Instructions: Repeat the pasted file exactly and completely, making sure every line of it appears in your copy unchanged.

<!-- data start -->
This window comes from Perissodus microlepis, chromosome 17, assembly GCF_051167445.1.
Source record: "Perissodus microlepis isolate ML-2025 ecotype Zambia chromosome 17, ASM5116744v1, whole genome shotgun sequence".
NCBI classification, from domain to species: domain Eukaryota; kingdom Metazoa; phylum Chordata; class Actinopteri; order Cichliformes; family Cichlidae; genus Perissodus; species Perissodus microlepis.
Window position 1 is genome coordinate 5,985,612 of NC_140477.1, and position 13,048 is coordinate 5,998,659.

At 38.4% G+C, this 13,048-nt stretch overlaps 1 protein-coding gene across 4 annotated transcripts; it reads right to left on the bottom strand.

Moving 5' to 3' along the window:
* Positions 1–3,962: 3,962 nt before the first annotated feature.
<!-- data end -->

This window comes from Perissodus microlepis, chromosome 17, assembly GCF_051167445.1.
Source record: "Perissodus microlepis isolate ML-2025 ecotype Zambia chromosome 17, ASM5116744v1, whole genome shotgun sequence".
NCBI classification, from domain to species: domain Eukaryota; kingdom Metazoa; phylum Chordata; class Actinopteri; order Cichliformes; family Cichlidae; genus Perissodus; species Perissodus microlepis.
Window position 1 is genome coordinate 5,985,612 of NC_140477.1, and position 13,048 is coordinate 5,998,659.

At 38.4% G+C, this 13,048-nt stretch overlaps 1 protein-coding gene across 4 annotated transcripts; it reads right to left on the bottom strand.

Moving 5' to 3' along the window:
* Positions 1–3,962: 3,962 nt before the first annotated feature.